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Former President Bush: Attacks on McCain’s record ‘absurd’

HOUSTON, Texas (CNN) — Former President Bush endorsed John McCain on Monday and defended the conservative record of the Republican Party’s presumptive presidential nominee.

Bush’s endorsement was another sign that the GOP’s establishment is coalescing around the Arizona senator.

At this critical time in history … the United States of America cannot be allowed to falter, the 41st president said in Houston, Texas. No one is better to lead our nation in these trying times than Senator John McCain.

His character was forged in the crucible of war, Bush said, referring to McCain’s experience as a Navy pilot and prisoner of war in Vietnam.

Bush served as a Navy pilot during World War II. Like McCain, Bush was shot down in combat.

Few men walking among us have sacrificed so much for the cause of human freedom, Bush said.

I believe now is the right time for me to help John in his effort to start building the broad-based coalition it’ll take for our conservative values to carry the White House this fall, the former president said.

After Bush spoke, McCain said that his endorsement would help me enormously in the process of uniting our party and moving forward.

McCain is working to win the support the party’s conservative base, many of whom were angered by the positions the Arizona Republican took on immigration, campaign finance and other issues as well as his willingness to work with Democrats to pass legislation.

Bush said the criticism of McCain’s record by some conservatives was absurd and grossly unfair.

He’s got a record that everybody can analyze in the Senate, a sound, conservative record, and yet he’s not above reaching out to the other side, he said.

The former president, who served as President Reagan’s vice president, noted that Reagan was attacked by ultra-right activists who said his record was not conservative enough when he ran for president in 1980.

On Sunday, McCain brought memories of Bush’s infamous broken promise not to raise taxes after the 2008 candidate was asked whether he would make a similar pledge.

Speaking on ABC’s This Week, McCain said he would not increase taxes under any circumstances and mentioned several alternatives, including lowering interest rates and corporate tax rates if our economy continues to deteriorate.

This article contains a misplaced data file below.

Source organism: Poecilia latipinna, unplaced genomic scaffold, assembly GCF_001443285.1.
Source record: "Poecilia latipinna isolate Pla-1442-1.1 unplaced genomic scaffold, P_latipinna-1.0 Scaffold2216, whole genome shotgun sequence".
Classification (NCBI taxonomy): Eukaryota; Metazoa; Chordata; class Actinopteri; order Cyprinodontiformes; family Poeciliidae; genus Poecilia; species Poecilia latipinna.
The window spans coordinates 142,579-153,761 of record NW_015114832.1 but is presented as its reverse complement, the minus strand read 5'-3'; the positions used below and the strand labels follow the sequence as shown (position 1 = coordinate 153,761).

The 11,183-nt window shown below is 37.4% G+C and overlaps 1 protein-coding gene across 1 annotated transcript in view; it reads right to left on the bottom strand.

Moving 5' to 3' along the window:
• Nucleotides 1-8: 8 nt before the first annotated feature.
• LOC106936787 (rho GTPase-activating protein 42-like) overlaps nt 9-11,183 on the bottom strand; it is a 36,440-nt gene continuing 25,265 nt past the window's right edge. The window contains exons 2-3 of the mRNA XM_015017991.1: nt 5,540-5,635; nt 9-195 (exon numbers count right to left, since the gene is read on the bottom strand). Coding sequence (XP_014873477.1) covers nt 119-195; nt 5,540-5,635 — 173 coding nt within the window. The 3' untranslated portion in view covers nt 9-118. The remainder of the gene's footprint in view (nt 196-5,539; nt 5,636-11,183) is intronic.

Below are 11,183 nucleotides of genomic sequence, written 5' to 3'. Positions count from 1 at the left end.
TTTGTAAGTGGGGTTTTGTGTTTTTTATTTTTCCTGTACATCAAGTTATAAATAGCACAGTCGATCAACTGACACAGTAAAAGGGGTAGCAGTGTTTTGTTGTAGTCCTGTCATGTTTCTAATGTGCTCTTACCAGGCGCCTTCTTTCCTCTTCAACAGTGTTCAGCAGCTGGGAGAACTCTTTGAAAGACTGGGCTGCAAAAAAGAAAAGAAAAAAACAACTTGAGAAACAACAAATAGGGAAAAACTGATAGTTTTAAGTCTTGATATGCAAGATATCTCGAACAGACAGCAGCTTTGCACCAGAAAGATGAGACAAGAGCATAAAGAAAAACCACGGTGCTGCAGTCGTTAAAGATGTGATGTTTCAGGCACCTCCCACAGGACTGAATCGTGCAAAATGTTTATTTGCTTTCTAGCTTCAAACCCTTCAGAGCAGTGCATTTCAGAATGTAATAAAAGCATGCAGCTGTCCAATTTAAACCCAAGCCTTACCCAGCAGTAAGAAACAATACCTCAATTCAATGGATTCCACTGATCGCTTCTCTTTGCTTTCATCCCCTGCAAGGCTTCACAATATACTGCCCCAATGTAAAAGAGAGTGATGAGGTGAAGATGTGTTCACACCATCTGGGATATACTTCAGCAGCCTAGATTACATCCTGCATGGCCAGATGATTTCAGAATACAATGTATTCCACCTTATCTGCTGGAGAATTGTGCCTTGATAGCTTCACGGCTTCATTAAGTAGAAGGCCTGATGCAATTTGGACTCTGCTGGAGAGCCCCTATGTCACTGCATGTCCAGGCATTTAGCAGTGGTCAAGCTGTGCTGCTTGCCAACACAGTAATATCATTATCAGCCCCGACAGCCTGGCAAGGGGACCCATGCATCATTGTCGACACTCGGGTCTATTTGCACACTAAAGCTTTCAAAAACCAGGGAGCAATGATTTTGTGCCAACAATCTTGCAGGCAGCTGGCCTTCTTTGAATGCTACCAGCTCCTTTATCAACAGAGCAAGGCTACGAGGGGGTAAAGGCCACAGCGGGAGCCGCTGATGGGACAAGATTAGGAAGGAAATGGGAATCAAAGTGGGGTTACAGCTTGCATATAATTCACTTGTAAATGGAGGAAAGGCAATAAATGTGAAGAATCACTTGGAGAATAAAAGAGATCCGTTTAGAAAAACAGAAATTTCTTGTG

There’s a lot of things that I would think we should do to relieve that burden, including, obviously, as we all know, simplification of the tax code, he said.

Despite Bush’s strong ties to the party’s revered Reagan legacy, those links haven’t endeared him to the GOP’s conservative wing. The Bush endorsement won’t necessarily help McCain with values voters, who have always suspected that Bush the elder was not wholly committed to the anti-abortion cause.

Regarding his Supreme Court choices, Bush 41’s tenure gave rise to a phrase that has become part of the conservative lexicon: No more Souters, a reference to Bush Supreme Court nominee David Souter, a then-relative unknown who proved to be a high court liberal.

After Monday’s endorsement, McCain, who has 830 of the 1,191 delegates needed to win the nomination, heads to Wisconsin, where his rival Mike Huckabee, who has 217 delegates, is already campaigning.

McCain strategists see the Bush endorsement as a way to send another message to the former Arkansas governor to exit the race. The Bush nod also may bolster McCain in Texas, where a strong bloc of politically active social conservatives could embarrass him in the state’s March 4 primary.

On Thursday, former GOP rival Mitt Romney threw his support behind McCain, calling him a true American hero capable of leading our country in this dangerous hour. Watch the two former rivals shake hands

A source involved in the internal deliberations with Romney said the former Massachusetts governor concluded that it’s time for the party to unite and focus on a difficult fall election environment.

Romney will release his delegates to McCain, meaning he will encourage them to get behind McCain’s candidacy, the source said.

Romney had collected 286 delegates before he suspended his campaign two weeks ago.

Those delegates would put McCain less than 100 delegates away from securing the nomination.

McCain appeared on CNN’s Larry King Live on Thursday and defended his statement that U.S. troops could spend maybe 100 years in Iraq. The senator said he was referring to a military presence similar to what the nation has in places like Japan, Germany and South Korea.

It’s not a matter of how long we’re in Iraq; it’s if we succeed or not, McCain said, adding that Democratic presidential hopefuls Barack Obama and Hillary Clinton want to set a date for withdrawal — that means chaos; that means genocide; that means undoing all the success we’ve achieved and al Qaeda tells the world they defeated the United States of America.
Former President Bush: Attacks on McCain’s record ‘absurd’ – found here.

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February 18, 2008 - Posted by | Uncategorized

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